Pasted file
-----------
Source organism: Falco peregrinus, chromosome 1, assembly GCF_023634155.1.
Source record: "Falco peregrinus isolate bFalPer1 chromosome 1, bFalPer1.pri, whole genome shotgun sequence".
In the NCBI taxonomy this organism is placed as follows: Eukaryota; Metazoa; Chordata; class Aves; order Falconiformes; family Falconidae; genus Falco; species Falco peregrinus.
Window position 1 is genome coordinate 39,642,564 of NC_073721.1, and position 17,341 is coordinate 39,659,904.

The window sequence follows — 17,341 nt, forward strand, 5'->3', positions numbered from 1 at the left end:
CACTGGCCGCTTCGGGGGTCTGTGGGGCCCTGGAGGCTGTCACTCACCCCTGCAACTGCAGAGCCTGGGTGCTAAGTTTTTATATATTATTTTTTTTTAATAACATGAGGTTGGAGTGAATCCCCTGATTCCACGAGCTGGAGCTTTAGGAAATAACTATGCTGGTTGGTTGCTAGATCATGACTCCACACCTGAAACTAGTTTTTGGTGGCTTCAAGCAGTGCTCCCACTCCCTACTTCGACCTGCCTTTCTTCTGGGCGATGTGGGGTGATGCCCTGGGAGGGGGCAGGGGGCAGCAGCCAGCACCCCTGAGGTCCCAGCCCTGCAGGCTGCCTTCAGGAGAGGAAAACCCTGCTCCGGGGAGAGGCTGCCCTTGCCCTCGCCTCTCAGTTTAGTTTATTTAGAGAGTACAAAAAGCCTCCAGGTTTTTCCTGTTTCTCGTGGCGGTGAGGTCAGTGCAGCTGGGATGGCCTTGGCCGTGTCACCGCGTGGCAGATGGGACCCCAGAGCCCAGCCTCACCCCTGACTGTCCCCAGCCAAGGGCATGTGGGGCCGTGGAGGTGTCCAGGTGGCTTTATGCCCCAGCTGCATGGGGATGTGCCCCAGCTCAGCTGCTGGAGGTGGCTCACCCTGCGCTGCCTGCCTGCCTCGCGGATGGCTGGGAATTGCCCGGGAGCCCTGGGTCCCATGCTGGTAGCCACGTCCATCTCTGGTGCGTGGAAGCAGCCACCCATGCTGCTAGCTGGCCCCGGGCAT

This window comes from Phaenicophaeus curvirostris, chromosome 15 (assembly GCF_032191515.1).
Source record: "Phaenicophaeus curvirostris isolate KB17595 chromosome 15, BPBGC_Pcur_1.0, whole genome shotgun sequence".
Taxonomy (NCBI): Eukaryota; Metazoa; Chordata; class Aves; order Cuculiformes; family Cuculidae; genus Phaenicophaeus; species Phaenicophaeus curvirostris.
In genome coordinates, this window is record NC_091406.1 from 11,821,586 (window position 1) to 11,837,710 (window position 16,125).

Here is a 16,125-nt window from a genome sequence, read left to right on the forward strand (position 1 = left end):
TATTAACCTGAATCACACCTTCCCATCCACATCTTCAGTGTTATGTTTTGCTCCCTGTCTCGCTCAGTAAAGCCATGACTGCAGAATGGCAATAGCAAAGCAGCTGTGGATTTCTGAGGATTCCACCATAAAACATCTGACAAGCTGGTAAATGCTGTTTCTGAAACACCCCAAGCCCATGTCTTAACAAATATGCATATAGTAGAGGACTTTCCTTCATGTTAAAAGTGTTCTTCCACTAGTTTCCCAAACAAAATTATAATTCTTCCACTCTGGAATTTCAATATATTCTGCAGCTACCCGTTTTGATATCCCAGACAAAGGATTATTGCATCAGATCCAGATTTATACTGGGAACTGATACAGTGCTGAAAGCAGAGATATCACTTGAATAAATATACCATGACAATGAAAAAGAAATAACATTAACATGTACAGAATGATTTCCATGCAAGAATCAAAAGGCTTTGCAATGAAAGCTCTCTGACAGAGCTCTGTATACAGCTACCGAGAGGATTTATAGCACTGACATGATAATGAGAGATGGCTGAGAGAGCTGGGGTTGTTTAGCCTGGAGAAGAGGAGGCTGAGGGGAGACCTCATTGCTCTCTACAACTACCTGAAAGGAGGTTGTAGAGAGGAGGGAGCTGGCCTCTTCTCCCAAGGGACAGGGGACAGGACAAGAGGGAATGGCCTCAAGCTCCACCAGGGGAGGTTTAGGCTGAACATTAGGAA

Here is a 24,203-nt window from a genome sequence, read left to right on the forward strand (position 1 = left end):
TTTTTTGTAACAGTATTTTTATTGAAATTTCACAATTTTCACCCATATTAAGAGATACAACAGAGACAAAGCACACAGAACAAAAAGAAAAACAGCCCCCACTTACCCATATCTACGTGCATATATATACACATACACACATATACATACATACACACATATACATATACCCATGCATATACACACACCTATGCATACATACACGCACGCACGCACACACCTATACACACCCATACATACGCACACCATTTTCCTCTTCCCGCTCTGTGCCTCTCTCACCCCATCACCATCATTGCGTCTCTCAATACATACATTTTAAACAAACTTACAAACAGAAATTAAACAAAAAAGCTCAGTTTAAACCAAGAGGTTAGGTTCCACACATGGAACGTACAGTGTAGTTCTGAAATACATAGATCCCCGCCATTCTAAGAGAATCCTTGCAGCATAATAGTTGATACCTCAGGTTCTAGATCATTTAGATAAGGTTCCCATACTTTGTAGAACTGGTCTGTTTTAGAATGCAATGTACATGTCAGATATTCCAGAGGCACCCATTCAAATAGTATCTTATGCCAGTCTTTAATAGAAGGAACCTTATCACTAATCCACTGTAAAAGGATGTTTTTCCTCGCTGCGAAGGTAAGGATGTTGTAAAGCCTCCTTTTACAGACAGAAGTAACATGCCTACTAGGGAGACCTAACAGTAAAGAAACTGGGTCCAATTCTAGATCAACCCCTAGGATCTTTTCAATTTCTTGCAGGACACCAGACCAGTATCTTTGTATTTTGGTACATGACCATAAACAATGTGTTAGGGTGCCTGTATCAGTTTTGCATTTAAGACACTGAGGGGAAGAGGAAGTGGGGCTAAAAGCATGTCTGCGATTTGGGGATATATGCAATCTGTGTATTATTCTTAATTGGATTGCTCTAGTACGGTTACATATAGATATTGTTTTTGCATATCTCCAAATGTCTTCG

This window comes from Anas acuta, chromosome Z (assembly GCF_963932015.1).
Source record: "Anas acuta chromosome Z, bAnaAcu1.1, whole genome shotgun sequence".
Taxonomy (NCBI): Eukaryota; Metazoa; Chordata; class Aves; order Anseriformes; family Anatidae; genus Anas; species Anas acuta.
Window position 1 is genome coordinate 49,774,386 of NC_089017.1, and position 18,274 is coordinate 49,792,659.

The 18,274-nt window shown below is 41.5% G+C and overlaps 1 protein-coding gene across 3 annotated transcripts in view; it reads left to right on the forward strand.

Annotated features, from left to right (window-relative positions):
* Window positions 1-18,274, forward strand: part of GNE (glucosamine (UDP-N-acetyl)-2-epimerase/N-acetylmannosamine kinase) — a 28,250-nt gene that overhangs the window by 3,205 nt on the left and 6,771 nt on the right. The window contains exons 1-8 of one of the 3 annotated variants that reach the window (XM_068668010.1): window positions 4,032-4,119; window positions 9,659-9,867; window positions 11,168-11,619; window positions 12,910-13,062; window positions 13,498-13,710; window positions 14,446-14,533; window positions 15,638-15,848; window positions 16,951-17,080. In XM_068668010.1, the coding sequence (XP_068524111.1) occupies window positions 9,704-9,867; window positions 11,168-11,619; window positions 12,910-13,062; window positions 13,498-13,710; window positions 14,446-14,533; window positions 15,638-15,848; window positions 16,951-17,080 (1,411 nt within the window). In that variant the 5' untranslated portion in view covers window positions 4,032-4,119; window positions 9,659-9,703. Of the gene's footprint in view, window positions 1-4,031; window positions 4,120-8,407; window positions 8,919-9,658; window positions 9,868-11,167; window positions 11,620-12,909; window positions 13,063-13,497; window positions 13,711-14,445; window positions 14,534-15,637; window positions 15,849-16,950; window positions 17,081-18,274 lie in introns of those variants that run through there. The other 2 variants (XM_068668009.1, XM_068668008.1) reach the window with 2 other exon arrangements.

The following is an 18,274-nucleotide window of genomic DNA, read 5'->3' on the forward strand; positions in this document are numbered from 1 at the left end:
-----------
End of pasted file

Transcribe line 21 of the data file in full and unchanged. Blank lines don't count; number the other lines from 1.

* Window positions 1-18,274, forward strand: part of GNE (glucosamine (UDP-N-acetyl)-2-epimerase/N-acetylmannosamine kinase) — a 28,250-nt gene that overhangs the window by 3,205 nt on the left and 6,771 nt on the right. The window contains exons 1-8 of one of the 3 annotated variants that reach the window (XM_068668010.1): window positions 4,032-4,119; window positions 9,659-9,867; window positions 11,168-11,619; window positions 12,910-13,062; window positions 13,498-13,710; window positions 14,446-14,533; window positions 15,638-15,848; window positions 16,951-17,080. In XM_068668010.1, the coding sequence (XP_068524111.1) occupies window positions 9,704-9,867; window positions 11,168-11,619; window positions 12,910-13,062; window positions 13,498-13,710; window positions 14,446-14,533; window positions 15,638-15,848; window positions 16,951-17,080 (1,411 nt within the window). In that variant the 5' untranslated portion in view covers window positions 4,032-4,119; window positions 9,659-9,703. Of the gene's footprint in view, window positions 1-4,031; window positions 4,120-8,407; window positions 8,919-9,658; window positions 9,868-11,167; window positions 11,620-12,909; window positions 13,063-13,497; window positions 13,711-14,445; window positions 14,534-15,637; window positions 15,849-16,950; window positions 17,081-18,274 lie in introns of those variants that run through there. The other 2 variants (XM_068668009.1, XM_068668008.1) reach the window with 2 other exon arrangements.